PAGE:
Not bitter.



oh the odd day when

karma runs over dogma

redress is too sweet

JSmith 6/27/2016

*If you despise Haiku, hang loose, it’s summer – braining in progress…


Life holds much more…



I’ll bring the Zen and

spend my day not thinking ’bout

sewage in a suit

JSmith 6/25/2016








Summer Love as always…



the hubby of me

saves my life by riveting

the little heart holes

JSmith 6/24/2016



Memory of a dream…



I move to your warmth

but you aren’t there

tears deliver me to unhinged


and morning shows up rude




you won’t be there

ever again

nor there

nor there

and mornings will arrive

rude careless awful



death of hope snuffs out life

a morning has to come

not rude careless awful

breathing beings cease with

only rude careless awful

but hope is pliant

she offers herself endlessly to true believers


JSmith 6/23/2016





By golly haiku…

pooled our ignorance

and got it done

old not daft

JSmith 6/22/2016




Hot-Day Haiku…



summer solstice hits

crank up the whine-o-matic

sweat is water too

JSmith 6/20/2016



Re: The Flying Nun

See yesterday’s post…

A sister I didn’t know I had…




no earthly sense in

fear of flying

light me up

JSmith 6/13/2016

My ESPN tells me Sally Margaret Field might find this funny.


A sister I didn’t know I had…

Sally Field, who is approximately my age, struck me as overly adorbs in her Gidgety phase and her Flying Nun embarrassed me – such a dippy premise. She went on, of course, to conquer immensely stronger roles, but I realize now that it was the vulnerability oozing from every pore that made me shy away from her in the beginning – I had plenty of that without reinforcement from someone who was too cute for words.

Now on the cusp of 70, Sally Margaret Field, like so many other women in our generation, has found her voice. For maybe the first time, she is no one’s primary caregiver and doesn’t need help herself. Quoting from Apr/May 2016 AARP, “In so many ways I feel like I’m new to myself. I believe all of us, in every stage of our lives, are coming of age.”

Sally’s most recent character, Doris, one she molded and developed, sounds like someone I’d like. Quoting Field again “Doris {who’s a little eccentric} doesn’t see herself as older,” and she then goes on to laugh at the way she forgets about her own age until she’s brought up short. “You forget because inside you stay the same.” {Been saying.}

Tuesday, Wednesday, Thursday this week will bring more pool time in sight of those mortified young kids who are charged with our safety – pretty sure this wasn’t what they signed on for. I can’t be certain whether they’re embarrassed for us, for themselves, or simply disgusted at how stupid life is, but I’m going with all of the above. Speaking of age gaps, the AARP piece ends with Sally talking about playing the love interest opposite men who were one to three decades older, a studio decision that always embarrassed the actors. On the set of Absence of Malice, Paul Newman apologized profusely for having to kiss her – at twenty years older he was extremely uncomfortable.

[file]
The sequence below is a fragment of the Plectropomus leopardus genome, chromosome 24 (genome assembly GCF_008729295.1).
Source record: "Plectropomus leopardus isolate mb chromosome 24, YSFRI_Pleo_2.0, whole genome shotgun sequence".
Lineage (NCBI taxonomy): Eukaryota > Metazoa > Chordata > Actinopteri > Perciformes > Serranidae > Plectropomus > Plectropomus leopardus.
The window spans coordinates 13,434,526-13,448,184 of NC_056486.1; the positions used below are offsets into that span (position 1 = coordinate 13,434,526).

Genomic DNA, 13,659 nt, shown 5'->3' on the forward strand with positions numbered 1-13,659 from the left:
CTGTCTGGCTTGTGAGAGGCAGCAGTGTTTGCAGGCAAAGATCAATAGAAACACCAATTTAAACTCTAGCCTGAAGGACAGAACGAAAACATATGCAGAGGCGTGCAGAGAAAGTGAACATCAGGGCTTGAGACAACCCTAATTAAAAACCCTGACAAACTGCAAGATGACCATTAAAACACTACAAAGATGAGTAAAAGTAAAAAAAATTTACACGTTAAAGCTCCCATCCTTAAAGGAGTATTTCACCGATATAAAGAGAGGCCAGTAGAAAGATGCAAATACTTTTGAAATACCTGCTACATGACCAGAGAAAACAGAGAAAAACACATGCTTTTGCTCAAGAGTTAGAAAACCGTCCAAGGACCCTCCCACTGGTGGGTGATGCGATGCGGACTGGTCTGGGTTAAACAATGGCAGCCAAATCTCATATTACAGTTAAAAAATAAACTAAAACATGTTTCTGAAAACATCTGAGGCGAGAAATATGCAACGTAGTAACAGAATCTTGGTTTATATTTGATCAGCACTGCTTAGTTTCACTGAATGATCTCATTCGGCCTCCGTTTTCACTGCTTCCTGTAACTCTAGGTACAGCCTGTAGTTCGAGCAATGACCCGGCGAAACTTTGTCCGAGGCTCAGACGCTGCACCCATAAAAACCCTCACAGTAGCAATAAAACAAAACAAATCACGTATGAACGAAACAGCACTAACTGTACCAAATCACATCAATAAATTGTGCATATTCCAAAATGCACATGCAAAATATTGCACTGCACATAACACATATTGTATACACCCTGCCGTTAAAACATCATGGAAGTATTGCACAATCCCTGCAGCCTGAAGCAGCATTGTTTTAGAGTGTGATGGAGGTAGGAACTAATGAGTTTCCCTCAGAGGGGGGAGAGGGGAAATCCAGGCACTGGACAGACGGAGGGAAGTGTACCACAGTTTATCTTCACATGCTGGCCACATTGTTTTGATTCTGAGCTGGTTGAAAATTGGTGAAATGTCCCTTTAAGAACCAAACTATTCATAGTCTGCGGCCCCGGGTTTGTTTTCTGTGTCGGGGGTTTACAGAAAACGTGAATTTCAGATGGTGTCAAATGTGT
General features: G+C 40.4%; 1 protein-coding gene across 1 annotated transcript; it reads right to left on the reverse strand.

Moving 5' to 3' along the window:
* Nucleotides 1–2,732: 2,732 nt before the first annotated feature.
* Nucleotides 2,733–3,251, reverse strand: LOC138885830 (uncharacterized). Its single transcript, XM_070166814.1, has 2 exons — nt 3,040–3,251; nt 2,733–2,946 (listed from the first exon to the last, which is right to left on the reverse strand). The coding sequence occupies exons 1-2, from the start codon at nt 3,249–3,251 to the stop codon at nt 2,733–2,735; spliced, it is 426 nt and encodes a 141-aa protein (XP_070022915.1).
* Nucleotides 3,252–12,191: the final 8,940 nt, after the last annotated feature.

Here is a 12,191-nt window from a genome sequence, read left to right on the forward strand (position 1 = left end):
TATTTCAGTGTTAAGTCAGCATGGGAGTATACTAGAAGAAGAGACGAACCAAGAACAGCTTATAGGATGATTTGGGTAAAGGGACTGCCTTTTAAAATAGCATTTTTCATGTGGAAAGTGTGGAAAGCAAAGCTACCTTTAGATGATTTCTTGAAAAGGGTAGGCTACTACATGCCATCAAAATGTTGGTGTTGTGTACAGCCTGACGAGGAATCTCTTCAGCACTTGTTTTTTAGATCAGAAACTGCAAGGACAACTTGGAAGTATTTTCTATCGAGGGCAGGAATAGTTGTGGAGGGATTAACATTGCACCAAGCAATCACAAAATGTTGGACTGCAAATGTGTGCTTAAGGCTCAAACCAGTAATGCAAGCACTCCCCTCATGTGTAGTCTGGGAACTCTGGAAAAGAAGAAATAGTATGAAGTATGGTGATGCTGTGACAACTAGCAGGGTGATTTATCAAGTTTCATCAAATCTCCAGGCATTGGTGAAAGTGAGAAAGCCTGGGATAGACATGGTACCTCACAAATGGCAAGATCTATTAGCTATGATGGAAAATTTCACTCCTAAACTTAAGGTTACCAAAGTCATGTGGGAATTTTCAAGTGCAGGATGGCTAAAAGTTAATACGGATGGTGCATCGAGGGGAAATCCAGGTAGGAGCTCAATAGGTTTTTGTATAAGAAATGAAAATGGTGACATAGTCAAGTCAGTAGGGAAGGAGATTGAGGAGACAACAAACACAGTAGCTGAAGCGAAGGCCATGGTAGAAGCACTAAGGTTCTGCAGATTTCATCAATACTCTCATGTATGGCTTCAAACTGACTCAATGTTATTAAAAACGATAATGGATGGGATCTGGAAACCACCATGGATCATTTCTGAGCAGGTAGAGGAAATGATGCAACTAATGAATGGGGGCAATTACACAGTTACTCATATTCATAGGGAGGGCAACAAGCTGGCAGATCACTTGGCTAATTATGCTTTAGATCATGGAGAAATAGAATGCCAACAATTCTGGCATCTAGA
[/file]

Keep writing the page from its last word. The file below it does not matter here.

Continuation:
However, author Taffy Brodesser-Akner says this about what Sally Field has learned lately – “…that the embarrassment is beside the point, maybe. The alternative to growing old is dying young, and she has so much left to do. She beams her Sally Field smile at me, that broad grin, her nose becoming even more of a button, her eyes shiny, and while what she says next is about kissing a younger actor, it’s also her most essential statement on this moment in her life:”

“We’re still alive and upright. Pucker up, honey.” ~Sally Margaret Field

Everyone will be relieved to know that no lifeguard personnel are at risk of being kissed or otherwise disrespected by class members. I mean, gack.









I’m okay with real.

Summer water classes started on Tuesday so this chicky is in the swim again. It’s great exercise and a lot less dance-y than my initial plunge at another facility – this could work out. The instructor is easy to love and it’s all friendly funny women plus one cute shy husband. Other than a few younger women we’re all approximately from the same era, including our badass sweetheart of a teacher, so there are lots of Judys, Susans, Paulas, Lindas, Nancys,


Other commonalities – surprise, surprise – would include hearing loss, bad backs, arthritis, sucky balance, and a laundry list of other choices. There’s a certain comfort in knowing I’m not the only person my age who’s falling apart, but it’s even sweeter to know that everyone in the class, including Token Man, cares about her/himself or they wouldn’t bother showing up. I see it on all the faces – “I matter. This part of my life counts big-time. Let’s keep it evolving upward.”

Humor is how Baby-Boomers roll, because DUH, without it you stop rolling. I advise you, boys and girls, to maintain a healthy personal space between yourself and humor-challenged beings – close interaction rarely ends well. And if you happen to be a libtard “feeler” like someone I know well, you’ll haul the sand from every encounter until it all finally sifts out through your sandals. Our happy lil’ class is populated by people who love laughing at themselves in the good ways – how does anybody keep putting one foot in front of the other without that? Yikes.


Their sweet little downcast faces ^^^ would break your heart.




For Patreekia The Birthday Girl


never content with

the long littleness of life

the ladies who lunch

JSmith 6/8/2016




Haiku avoidance…

want to make progress

but our days are so laid back

the Zen always wins

JSmith 6/6/2016




June…haikuing out all over

June arrives on time

skies still hold sun rain sleet snow

fancy bull-shitsu

JSmith 6/01/2016




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